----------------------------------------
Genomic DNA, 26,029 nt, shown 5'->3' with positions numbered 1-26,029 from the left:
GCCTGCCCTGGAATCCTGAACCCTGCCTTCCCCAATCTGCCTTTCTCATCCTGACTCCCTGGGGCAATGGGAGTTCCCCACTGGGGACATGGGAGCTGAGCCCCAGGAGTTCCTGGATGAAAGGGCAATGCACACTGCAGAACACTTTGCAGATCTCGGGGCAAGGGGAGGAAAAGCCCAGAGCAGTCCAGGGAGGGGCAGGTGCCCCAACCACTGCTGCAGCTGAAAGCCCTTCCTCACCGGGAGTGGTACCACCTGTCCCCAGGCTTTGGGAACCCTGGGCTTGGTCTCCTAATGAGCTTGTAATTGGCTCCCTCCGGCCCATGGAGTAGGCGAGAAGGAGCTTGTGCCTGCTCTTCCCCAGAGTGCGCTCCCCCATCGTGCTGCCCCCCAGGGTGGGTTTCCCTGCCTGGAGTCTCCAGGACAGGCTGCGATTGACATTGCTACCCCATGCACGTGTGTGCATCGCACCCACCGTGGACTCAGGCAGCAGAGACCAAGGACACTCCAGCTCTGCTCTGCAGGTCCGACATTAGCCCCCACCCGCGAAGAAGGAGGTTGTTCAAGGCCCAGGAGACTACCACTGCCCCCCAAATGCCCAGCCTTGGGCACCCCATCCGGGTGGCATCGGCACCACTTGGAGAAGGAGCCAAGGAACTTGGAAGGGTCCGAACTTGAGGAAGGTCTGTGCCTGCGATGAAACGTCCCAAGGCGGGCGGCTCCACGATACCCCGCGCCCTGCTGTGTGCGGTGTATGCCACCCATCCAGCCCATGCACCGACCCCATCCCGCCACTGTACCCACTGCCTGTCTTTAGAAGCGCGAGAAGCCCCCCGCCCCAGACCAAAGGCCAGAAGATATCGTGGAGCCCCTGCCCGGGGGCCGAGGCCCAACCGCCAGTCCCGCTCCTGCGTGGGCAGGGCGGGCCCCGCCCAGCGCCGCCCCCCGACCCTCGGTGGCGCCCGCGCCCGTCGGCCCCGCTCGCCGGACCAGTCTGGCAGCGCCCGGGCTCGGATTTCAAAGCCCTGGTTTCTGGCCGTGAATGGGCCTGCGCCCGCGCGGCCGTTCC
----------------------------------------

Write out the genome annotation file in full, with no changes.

Genomic DNA, 26,029 nt, shown 5'->3' with positions numbered 1-26,029 from the left:
GCCTGCCCTGGAATCCTGAACCCTGCCTTCCCCAATCTGCCTTTCTCATCCTGACTCCCTGGGGCAATGGGAGTTCCCCACTGGGGACATGGGAGCTGAGCCCCAGGAGTTCCTGGATGAAAGGGCAATGCACACTGCAGAACACTTTGCAGATCTCGGGGCAAGGGGAGGAAAAGCCCAGAGCAGTCCAGGGAGGGGCAGGTGCCCCAACCACTGCTGCAGCTGAAAGCCCTTCCTCACCGGGAGTGGTACCACCTGTCCCCAGGCTTTGGGAACCCTGGGCTTGGTCTCCTAATGAGCTTGTAATTGGCTCCCTCCGGCCCATGGAGTAGGCGAGAAGGAGCTTGTGCCTGCTCTTCCCCAGAGTGCGCTCCCCCATCGTGCTGCCCCCCAGGGTGGGTTTCCCTGCCTGGAGTCTCCAGGACAGGCTGCGATTGACATTGCTACCCCATGCACGTGTGTGCATCGCACCCACCGTGGACTCAGGCAGCAGAGACCAAGGACACTCCAGCTCTGCTCTGCAGGTCCGACATTAGCCCCCACCCGCGAAGAAGGAGGTTGTTCAAGGCCCAGGAGACTACCACTGCCCCCCAAATGCCCAGCCTTGGGCACCCCATCCGGGTGGCATCGGCACCACTTGGAGAAGGAGCCAAGGAACTTGGAAGGGTCCGAACTTGAGGAAGGTCTGTGCCTGCGATGAAACGTCCCAAGGCGGGCGGCTCCACGATACCCCGCGCCCTGCTGTGTGCGGTGTATGCCACCCATCCAGCCCATGCACCGACCCCATCCCGCCACTGTACCCACTGCCTGTCTTTAGAAGCGCGAGAAGCCCCCCGCCCCAGACCAAAGGCCAGAAGATATCGTGGAGCCCCTGCCCGGGGGCCGAGGCCCAACCGCCAGTCCCGCTCCTGCGTGGGCAGGGCGGGCCCCGCCCAGCGCCGCCCCCCGACCCTCGGTGGCGCCCGCGCCCGTCGGCCCCGCTCGCCGGACCAGTCTGGCAGCGCCCGGGCTCGGATTTCAAAGCCCTGGTTTCTGGCCGTGAATGGGCCTGCGCCCGCGCGGCCGTTCC